The first frame of the commercial shows the DJI Phantom 4 flying straight at a road sign and then crashing to the ground. Then the text appears — “Drones are stupid.”
Clearly, the guys at Skydio aren’t messing around. And such comparisons with DJI are a bold and integral part of the company’s marketing. It’s refreshing.
To behave like this, you really need to release something special, have some interesting technology.
After all, who can forget the hype about the GoPro marketing campaign, which quickly turned into a horror show when Karma started to randomly fall to the ground and ended up killing the GoPro drones that never got off the ground.
Luckily for Skydio, the American company’s new drone has a lot going for it.
The original R1 was a drone that combined aerial photography with sensing and avoidance-based computer vision technology that we had not seen before. It was undoubtedly an engineering feat.
Skydio’s goal has always been to create a kind of flying film crew, a drone smart enough to handle all the controls while you’re filming.
But, despite the rather good results and achievement of the set goals, there were also questions like “is the R1 affordable enough for the consumer market”, and “does the quality of the camera match its internal complexity”. Also was it versatile enough for drone pilots who love to be, well…pilots. That is, isn’t there too much autonomy in this case?
In short, there was something to think about — several compromises in the development of a flying supercomputer, which is quite fair.
“We wanted to debunk the myth that an American company can’t build a good drone.” Skydio.
Fully offline cinematography.
Skydio 2 is an attempt to fix past problems by building on an already industry-leading computer vision system.
The new drone will hit the market at a very competitive price of $999, which is significantly cheaper than the Mavic 2, which is, to put it bluntly, a very pleasant surprise. It’s also more than $1,500 cheaper than the original R1, which is encouraging.
So far, DJI has been able to stifle most of the competition in the hardware market with aggressive pricing, but it looks like Skydio has found an effective way to sell a superior product for less.
Skydio 2 has an improved camera — based on a Sony 1 / 2.3 ”, 12.3MP matrix, which provides video shooting up to 4K and 60fps, and also supports HDR. Flight time increased from 16 to 23 minutes on 1 battery.
The maximum speed can reach 57–58km/h and it is also compact enough to take with you. The company says it will fit anywhere a 13″ laptop can fit.
An NVIDIA Jetson TX2 processor is installed inside, which is the fastest and most energy efficient artificial intelligence on the market. It is equipped with a GPU with 256 cores, performing 1.3 trillion operations per second. You most likely will not be able to crash the drone in the foreseeable future.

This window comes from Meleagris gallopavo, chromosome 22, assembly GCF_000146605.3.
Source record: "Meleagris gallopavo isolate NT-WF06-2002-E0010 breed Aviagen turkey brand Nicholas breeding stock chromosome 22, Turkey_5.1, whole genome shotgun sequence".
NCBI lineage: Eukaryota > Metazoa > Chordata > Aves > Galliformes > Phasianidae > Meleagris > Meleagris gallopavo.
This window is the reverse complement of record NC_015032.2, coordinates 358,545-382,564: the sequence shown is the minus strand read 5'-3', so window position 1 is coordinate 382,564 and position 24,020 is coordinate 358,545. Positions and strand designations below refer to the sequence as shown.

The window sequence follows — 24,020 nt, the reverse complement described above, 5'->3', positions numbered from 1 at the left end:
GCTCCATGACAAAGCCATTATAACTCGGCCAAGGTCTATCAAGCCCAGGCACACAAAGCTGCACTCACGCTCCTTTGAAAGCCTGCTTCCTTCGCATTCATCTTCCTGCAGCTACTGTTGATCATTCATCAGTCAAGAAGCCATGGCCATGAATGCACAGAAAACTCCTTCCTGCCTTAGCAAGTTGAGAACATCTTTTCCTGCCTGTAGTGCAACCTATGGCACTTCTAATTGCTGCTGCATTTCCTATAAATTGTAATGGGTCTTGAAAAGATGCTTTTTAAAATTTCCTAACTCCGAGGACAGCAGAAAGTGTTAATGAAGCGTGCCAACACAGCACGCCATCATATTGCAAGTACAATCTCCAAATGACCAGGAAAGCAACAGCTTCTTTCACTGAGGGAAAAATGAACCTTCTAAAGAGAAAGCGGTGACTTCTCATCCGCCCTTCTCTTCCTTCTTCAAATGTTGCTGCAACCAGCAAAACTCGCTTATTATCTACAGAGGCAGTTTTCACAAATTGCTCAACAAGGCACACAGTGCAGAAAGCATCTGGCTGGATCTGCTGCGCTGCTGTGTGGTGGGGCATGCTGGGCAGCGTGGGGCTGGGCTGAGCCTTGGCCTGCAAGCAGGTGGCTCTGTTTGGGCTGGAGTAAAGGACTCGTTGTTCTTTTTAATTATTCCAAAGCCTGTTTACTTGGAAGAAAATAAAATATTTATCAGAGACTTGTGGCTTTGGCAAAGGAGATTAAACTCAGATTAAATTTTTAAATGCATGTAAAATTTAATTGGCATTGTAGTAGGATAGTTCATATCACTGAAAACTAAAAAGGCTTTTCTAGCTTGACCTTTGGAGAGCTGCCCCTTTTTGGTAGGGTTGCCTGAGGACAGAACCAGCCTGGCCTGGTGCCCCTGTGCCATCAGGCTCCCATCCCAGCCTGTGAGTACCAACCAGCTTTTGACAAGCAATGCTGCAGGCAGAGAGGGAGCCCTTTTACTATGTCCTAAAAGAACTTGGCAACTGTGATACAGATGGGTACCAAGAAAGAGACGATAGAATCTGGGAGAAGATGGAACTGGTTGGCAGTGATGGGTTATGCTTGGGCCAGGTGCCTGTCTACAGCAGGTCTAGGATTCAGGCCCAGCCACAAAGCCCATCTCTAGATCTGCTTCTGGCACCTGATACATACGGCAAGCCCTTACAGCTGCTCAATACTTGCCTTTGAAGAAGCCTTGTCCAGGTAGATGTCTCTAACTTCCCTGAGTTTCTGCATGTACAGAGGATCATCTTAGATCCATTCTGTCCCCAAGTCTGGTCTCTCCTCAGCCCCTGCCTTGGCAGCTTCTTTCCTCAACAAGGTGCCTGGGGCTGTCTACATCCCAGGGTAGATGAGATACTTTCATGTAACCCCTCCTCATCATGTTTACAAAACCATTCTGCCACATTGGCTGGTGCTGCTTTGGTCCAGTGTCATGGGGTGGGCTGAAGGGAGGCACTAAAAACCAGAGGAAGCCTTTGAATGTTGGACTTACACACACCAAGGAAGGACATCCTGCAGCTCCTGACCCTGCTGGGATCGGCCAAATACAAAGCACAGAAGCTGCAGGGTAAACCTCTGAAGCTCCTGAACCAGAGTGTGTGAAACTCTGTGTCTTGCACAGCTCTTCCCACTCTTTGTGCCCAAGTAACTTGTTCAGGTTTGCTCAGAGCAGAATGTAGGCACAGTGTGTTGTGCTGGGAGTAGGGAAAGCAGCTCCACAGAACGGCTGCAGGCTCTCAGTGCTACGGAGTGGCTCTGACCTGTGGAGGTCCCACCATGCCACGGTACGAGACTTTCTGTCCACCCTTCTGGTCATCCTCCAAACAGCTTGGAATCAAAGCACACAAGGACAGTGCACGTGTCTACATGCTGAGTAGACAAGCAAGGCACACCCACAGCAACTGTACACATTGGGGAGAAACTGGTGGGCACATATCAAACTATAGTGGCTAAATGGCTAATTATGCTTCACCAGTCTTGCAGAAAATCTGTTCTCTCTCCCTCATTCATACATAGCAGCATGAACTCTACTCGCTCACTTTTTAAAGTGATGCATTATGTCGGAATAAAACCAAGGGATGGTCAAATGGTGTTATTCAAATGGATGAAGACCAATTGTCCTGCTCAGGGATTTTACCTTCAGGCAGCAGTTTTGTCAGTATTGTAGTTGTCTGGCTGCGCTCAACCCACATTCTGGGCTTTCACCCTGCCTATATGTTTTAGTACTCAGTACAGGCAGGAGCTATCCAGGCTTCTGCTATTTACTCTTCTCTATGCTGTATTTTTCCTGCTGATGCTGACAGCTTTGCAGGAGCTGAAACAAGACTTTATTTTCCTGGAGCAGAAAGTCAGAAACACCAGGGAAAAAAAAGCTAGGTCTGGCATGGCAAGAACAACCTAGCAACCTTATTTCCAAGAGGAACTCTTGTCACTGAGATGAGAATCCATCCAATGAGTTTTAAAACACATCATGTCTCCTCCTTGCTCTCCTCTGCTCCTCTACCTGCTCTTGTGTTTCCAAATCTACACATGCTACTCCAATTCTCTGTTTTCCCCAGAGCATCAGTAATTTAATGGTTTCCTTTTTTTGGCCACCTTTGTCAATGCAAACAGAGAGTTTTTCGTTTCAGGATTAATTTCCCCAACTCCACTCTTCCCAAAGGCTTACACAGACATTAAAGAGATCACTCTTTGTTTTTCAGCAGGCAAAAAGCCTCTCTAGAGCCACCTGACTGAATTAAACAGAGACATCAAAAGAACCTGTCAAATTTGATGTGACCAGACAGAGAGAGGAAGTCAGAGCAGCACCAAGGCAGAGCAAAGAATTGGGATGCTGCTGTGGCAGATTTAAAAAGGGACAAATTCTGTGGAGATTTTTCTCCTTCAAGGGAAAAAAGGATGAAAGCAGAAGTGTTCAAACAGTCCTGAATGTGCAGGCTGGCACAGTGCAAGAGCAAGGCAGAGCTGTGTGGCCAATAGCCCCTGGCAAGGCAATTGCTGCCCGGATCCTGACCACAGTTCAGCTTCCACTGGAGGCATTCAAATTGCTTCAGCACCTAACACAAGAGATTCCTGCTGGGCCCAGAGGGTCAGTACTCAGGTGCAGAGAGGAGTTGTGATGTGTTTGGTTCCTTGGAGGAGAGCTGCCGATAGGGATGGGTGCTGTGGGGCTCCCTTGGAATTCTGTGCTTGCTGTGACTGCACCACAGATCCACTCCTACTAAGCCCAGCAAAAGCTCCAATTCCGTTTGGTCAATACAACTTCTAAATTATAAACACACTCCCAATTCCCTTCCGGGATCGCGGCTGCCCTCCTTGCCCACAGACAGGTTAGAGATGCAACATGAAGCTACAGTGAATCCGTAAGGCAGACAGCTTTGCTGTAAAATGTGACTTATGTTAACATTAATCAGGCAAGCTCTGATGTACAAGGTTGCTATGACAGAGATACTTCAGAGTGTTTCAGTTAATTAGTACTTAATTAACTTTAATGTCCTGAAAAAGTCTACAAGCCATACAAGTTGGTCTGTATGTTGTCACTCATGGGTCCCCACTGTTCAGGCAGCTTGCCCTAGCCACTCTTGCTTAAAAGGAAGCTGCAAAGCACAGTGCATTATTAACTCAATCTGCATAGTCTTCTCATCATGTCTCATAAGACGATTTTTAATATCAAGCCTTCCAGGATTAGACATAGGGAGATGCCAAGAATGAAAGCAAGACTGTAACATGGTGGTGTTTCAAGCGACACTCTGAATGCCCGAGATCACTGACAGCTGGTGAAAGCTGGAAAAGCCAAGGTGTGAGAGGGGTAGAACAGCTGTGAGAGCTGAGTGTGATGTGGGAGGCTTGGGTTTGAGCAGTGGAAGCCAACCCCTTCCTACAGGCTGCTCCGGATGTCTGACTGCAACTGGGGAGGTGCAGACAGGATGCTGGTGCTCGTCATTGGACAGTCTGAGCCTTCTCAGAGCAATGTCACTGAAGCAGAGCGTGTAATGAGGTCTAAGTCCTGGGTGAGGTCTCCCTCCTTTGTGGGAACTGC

In fact, the company is so confident in its technology that if you operate your Skydio 2 in accordance with the “safe flight rules”, Skydio will repair or replace crashed drones for free.
“We have a lot of respect for DJI and the products they create, but the industry as a whole is not healthy. The current generation of hand-operated drones hasn’t brought to life the ideas that have so excited many of us over the past few years. They claim to have created an autonomous flight system, but this is still an optional feature and not a credible piece of core functionality.” Skydio.
Skydio 2 with beacon and controller
There are a couple of new accessories that will appeal to those who wanted the versatility of the R1.
The new controller (which looks suspiciously similar to the Parrot Anafi controller) extends the Skydio 2’s range to 3.5km. Pilots manage the flight manually, while still enjoying all the safety benefits provided by the artificial intelligence system and collision avoidance with obstacles in all directions.
This is a huge plus for potential buyers who previously feared that Skydio drones might not provide the flexibility they were looking for.
A new accessory has also appeared — the Skydio beacon. It provides communication up to 1.5 km and adds GPS tracking so Skydio 2 can follow you without even having direct contact.
The beacon can be used as a kind of controller. You can control the drone simply by pointing where to fly, as well as activate features such as Dronie or Rocket with the touch of a button.
The only thing that annoys — the cost of the controller — $ 150.
It’s very nice that Skydio is a real continuation of the R1 idea. The price is competitive, the features seem unmatched plus an unheard of warranty.
It is a company that has complete confidence in its product and the underlying technologies that it has spent considerable time developing. It will be very interesting to see how the industry will take this drone and how the Skydio 2 will be used by the general public and not just in the hands of enthusiasts.
It’s high time a real DJI competitor emerges. Pilots and professionals around the world will benefit from competition that will spur innovation.